This study consists of four phases of a research program exploring beliefs that have some bearing on the choices people make when considering deception. The authors argue that understanding why people engage in deception is partially dependent on their deception-related beliefs. The initial stage of this research was inductively driven in order to identify themes of deception that could be verified in subsequent phases of this program. The validation of these factors of deception was attempted through multiple waves of self-report surveys. The five influences tested in phases three and four were acceptance of deception, ethics, motives, intentionality, and upbringing. A series of factor analyses revealed that factors labeled “intentionality,” “deception is wrong,” “acceptance of deception,” and “upbringing” emerged as constructs of deceptive communication. The knowledge gained from this study suggests implications for initiating further work that could shed light on beliefs that most significantly underlying deceptive communication.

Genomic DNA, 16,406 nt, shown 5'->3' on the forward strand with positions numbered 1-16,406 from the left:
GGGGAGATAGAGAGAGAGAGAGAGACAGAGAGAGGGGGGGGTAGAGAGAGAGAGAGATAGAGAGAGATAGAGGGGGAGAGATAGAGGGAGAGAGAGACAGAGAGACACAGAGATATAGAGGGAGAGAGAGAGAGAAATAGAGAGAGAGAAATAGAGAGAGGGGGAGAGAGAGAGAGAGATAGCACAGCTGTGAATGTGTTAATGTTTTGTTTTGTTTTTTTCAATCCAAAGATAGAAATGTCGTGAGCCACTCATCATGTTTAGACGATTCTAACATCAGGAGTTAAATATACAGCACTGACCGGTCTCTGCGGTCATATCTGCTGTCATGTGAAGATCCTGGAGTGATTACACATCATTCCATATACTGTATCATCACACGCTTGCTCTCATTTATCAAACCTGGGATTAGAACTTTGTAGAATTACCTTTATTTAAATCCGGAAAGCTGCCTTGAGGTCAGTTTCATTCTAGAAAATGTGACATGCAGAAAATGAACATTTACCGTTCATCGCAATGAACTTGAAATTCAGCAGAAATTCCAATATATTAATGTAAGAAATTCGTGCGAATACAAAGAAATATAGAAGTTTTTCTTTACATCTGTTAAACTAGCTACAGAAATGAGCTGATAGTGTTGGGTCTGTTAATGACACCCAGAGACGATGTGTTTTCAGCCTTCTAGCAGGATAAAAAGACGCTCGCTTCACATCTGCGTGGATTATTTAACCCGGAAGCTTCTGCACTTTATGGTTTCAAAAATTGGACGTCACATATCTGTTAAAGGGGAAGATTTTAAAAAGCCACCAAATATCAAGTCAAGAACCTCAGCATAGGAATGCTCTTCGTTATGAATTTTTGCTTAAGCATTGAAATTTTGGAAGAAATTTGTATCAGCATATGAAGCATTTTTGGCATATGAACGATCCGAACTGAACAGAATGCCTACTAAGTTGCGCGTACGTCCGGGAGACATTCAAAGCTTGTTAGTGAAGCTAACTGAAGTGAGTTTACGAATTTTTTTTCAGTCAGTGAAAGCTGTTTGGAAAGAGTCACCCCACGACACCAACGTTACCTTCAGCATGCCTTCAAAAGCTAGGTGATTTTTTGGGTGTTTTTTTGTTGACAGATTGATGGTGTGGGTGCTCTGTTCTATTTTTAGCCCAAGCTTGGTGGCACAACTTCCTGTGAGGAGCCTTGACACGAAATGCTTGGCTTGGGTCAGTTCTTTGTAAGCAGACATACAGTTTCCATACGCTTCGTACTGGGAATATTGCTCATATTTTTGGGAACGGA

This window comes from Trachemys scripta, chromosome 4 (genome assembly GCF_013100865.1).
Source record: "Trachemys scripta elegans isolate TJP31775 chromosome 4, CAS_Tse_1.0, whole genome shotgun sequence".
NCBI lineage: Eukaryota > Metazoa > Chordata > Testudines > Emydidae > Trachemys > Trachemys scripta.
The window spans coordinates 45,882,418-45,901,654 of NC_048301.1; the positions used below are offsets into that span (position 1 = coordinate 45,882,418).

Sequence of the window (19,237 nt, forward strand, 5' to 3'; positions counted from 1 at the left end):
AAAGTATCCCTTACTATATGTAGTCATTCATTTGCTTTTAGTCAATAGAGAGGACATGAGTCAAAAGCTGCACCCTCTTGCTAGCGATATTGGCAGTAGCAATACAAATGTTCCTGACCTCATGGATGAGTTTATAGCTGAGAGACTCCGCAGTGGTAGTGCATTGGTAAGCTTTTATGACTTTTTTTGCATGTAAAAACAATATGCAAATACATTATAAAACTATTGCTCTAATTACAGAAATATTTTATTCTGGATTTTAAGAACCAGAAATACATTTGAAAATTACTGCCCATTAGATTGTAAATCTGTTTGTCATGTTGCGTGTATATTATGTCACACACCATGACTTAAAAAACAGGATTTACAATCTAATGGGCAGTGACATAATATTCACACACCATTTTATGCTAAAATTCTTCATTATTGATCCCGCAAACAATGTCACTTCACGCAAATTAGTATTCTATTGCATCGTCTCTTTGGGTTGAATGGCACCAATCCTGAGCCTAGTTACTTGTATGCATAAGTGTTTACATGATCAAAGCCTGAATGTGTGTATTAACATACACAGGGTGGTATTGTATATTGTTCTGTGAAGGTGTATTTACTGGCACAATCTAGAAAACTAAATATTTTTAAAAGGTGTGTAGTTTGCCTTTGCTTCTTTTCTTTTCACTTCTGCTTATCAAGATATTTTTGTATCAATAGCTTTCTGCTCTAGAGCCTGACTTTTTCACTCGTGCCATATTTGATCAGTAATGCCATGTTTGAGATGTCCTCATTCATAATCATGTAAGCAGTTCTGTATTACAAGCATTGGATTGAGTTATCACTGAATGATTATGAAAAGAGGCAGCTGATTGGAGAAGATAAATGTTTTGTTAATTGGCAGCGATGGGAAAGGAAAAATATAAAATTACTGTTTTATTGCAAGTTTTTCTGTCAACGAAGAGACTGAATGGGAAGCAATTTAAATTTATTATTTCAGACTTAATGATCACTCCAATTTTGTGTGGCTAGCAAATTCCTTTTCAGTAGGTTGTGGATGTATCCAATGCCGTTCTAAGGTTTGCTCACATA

|Number of pages||23|
|State||Published - Aug 2005|
- Deceptive Beliefs
- Revised Philosophies of Human Nature
ASJC Scopus subject areas